Al-Amal hospital lies roughly 50 feet from the Syrian border in Reyhanli, Turkey. It is the only hospital run by Syrian NGOs with approval from the Turkish authorities to treat victims of the Syrian conflict, according to the Syrian American Medical Society, an NGO that supports the hospital.
Each day, patients and their families cross the border, seeking treatment from the volunteer staff at Al-Amal, many of whom are refugees themselves.
The Syrian civil war, which began with a crackdown of pro-democracy demonstrators by President Bashar al-Assad‘s government forces in 2011, has resulted in the deaths of more than 465,000 Syrians.
More than a million people have been injured and at least 12 million have been forced to leave their homes.
When they are bombing hospitals, that means there are no lines. They are killing everyone. When I felt that we couldn't protect ourselves as doctors, I couldn't continue in Syria.
PHR and other watchdogs have accused the Syrian government of intentionally targeting medical workers and facilities throughout the conflict.
In this climate, many health workers have fled the country, offering their services to places like Al-Amal, which provide treatment for those with nowhere else to turn to.
Here, patients and volunteers from the hospital tell stories of war, violence, and futures put on hold by a conflict that shows few signs of resolution.
Hisham is a Syrian-American doctor, based in the US. He travels to Turkey to volunteer as a surgeon in Al-Amal hospital.
“I think it was footage of a father carrying his son with his arm completely amputated. That’s what actually instigated me to contact the Syrian American Medical Society, and they put me in touch with the facility in Turkey.
Soon after I arrived, they gave me a clinic. I started having one patient after another. Initially I was overwhelmed by the number of patients coming in with very complex problems, and also by the human side behind it. Several of these patients had stories behind their injuries, which also adds to the emotional stress … you don’t want to base your medical decision on emotions.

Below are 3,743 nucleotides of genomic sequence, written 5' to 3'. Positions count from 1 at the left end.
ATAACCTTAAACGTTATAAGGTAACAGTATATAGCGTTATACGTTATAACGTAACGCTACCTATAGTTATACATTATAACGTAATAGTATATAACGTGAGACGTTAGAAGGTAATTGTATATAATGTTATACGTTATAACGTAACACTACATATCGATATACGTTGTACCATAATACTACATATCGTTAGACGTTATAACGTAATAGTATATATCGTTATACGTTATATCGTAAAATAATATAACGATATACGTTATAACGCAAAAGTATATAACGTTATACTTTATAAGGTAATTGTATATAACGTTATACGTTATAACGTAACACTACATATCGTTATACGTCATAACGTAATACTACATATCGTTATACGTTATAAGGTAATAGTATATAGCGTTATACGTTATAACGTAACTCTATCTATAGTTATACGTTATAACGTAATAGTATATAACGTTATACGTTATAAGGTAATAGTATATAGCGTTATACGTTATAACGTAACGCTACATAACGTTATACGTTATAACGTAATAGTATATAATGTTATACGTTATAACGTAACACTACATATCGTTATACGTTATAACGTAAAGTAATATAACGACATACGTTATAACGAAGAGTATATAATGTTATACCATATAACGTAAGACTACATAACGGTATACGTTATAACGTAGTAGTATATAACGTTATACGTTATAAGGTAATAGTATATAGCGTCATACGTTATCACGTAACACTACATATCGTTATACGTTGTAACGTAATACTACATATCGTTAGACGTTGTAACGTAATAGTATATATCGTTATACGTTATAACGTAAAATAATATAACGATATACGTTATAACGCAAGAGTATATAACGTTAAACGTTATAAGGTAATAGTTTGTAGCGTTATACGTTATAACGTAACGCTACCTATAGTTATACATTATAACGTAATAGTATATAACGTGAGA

We keep repeating the same mistake: Srebrenica, Rwanda, Darfur, and now Syria.
The thing which actually struck me the most and affected me the most was seeing the children. When it starts affecting children, that’s where I draw the line. I think in this war you had a whole generation which was exposed to massive trauma. It’s going to affect how they grow, how they think.
My kids don’t quite grasp what I’m doing. They ask, “why is there a war over there?” I tell them sometimes people try to inflict suffering on other people and I just try to see if I can make things a little bit better. Whenever I look at my kids, I have that feeling that I really need to go back.
We keep repeating the same mistake: Srebrenica, Rwanda, Darfur, and now Syria. It’s just the same problem keeps happening over and over again and we’re not doing anything different.
I don’t think what I’m doing is really anything special in particular, but I think every little bit helps. I know if I was in that situation I would like to have somebody who would be able to provide care for me. I’m fortunate enough to be able to help, regardless whether it’s big or small. That doesn’t matter. What matters to me is that I’m doing something.”
Mohammed* is a fighter with the Free Syrian Army. He visits Al-Amal after being injured by gunfire.
“I was covering for my colleague. A bullet came and hit my hand. It took four days for me to reach Turkey, because in Syrian hospitals … they will kill me if they catch me. It happened with some friends.
We never imagined we would become fighters. We are citizens. We are not terrorists. Everybody should understand: we are just defending ourselves.
If Assad, his army or the people loyal to him know my real name, they will kill my parents directly, because I’m fighting him.
When our revolution started there were no guns, no weapons. It was a matter of some boards, flags saying: “Assad go out” – that’s it. Then, rockets, bombs, tanks shooting us everywhere.
A bomb fell down from a helicopter. Assad’s army threw it down in a market. The people were just trying to buy some food and go back home.
I’ve seen the pieces of them. Bread with blood, vegetables with blood, and parts of their bodies spread everywhere.
And again when the ambulance came, they sent a rocket from the MiG [a Russian-made aircraft]. The ambulance team were all killed.